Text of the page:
Once you’ve correctly paired your guitar’s set up with strings that are the correct gauge and that you shall ongoingly use, the next step is to put ’em on… and get playin’! But let’s make sure that when we do that, we’re also optimizing the string installation for ongoing consistency. In other words, you don’t really want your guitar to ever go out of tune really, do you?
One simple trick that can make a rockin’-in-the-free-world of difference in your performances is the cross-over string install method. Now, if your guitar going out of tune is something you like, well… you can check out here; this tutorial is definitely not for you. But if quality intonation is something you strive for, start implementing this technique immediately and you will notice an obvious, immediate improvement in the stability of your guitar’s intonation. It’s really not that hard; just a matter of adding a step to what you normally do already.
Because this is a tweaky little technique, I filmed a short video for you watch that will show you exactly what method to use. A lot better than trying to describe it! Check it out:
Wanna know something that causes strings to age and lose their luster fast? Dirt, oils and salt – all the deteriorating elements that are coming off of your skin as you play!
Of course, some playing moments are worse than others. If you’re gigging live at all, you tend to exude and pass on all manner of string killing grime since it’s typically hotter (darn spotlights), you’re moving more (impressing that person in the front row you think is hot) and you’re shaking hands, high-fiving and swapping biz cards with LOTS of people. And their germs. And their dirt.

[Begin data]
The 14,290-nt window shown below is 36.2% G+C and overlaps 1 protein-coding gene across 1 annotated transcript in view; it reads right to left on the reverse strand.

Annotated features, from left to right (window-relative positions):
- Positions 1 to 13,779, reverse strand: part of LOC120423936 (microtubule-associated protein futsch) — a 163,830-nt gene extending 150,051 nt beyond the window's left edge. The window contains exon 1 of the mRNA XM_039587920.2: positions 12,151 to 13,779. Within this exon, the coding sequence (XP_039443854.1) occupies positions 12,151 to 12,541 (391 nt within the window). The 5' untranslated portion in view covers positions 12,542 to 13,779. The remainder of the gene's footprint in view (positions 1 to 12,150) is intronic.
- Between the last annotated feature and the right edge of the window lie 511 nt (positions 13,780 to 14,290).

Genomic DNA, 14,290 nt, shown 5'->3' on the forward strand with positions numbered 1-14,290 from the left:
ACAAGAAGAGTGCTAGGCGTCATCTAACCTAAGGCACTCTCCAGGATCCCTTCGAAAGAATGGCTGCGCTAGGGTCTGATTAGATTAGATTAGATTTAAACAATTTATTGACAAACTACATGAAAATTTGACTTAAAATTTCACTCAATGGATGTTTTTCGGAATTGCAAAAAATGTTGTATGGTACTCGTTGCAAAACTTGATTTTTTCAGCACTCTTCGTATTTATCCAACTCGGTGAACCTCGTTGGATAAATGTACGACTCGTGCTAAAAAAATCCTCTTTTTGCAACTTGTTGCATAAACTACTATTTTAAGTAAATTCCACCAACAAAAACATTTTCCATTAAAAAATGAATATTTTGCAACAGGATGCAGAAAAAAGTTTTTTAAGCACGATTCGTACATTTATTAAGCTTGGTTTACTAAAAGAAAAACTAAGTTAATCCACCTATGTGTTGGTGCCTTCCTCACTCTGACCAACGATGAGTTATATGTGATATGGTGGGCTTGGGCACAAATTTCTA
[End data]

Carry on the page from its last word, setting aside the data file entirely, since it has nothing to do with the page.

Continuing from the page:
I won’t even go into those who eat as they play, and don’t wash off the mayo, or honey, or hot wings sauce, or… the list goes on. Aaarghshh…!!
Do yourself a favor: before you play an instrument, wash your hands. Best for you; best for your instrument.
Unless you want to spend more money on strings than you have to? 😉
Now that cold weather has hit, I’m gonna also take us off on a related tangent today. You probably aware of how temperature and weather can affect your guitars and, derivatively, your strings. But most of us keep the temperature of our homes pretty consistent throughout the year; we humans like our creature comforts. So there’s nothing to worry about, right?
Well, one thing that often is overlooked is the “relative humidity” within our homes. This, more than temperature, is what usually causes issues with our fine wooden friends. It can cause wood to literally come apart at the seams. Too high and wood swells. Too little and it shrinks. Both cause breakage. And both will affect the intonation, action and longevity of your strings.